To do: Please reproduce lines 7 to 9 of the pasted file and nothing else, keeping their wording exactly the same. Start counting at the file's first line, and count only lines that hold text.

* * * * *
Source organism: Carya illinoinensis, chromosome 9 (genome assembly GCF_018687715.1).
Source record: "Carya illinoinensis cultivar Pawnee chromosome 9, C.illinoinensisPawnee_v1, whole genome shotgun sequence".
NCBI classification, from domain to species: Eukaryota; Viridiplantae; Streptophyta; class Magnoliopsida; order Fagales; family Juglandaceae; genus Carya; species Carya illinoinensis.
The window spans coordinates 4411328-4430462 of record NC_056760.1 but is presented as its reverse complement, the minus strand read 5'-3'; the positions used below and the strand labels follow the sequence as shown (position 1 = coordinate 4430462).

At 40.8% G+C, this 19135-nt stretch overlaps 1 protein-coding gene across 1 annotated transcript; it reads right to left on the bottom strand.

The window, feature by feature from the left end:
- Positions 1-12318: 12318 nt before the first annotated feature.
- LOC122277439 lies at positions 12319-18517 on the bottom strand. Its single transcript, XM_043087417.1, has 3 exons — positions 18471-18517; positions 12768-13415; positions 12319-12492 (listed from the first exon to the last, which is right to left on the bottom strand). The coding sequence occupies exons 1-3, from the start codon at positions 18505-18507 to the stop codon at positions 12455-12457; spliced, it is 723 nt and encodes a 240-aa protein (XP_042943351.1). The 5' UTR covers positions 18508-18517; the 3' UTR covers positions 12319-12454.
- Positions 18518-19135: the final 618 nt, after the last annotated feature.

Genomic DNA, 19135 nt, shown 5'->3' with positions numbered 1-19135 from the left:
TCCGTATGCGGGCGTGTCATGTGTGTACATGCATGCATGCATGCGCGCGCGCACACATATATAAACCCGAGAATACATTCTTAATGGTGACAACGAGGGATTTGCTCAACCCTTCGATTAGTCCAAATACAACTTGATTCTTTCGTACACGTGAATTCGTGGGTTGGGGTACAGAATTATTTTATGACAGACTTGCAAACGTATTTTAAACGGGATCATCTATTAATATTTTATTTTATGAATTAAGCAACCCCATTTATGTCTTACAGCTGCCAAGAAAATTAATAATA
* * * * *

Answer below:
- Positions 1-12318: 12318 nt before the first annotated feature.
- LOC122277439 lies at positions 12319-18517 on the bottom strand. Its single transcript, XM_043087417.1, has 3 exons — positions 18471-18517; positions 12768-13415; positions 12319-12492 (listed from the first exon to the last, which is right to left on the bottom strand). The coding sequence occupies exons 1-3, from the start codon at positions 18505-18507 to the stop codon at positions 12455-12457; spliced, it is 723 nt and encodes a 240-aa protein (XP_042943351.1). The 5' UTR covers positions 18508-18517; the 3' UTR covers positions 12319-12454.
- Positions 18518-19135: the final 618 nt, after the last annotated feature.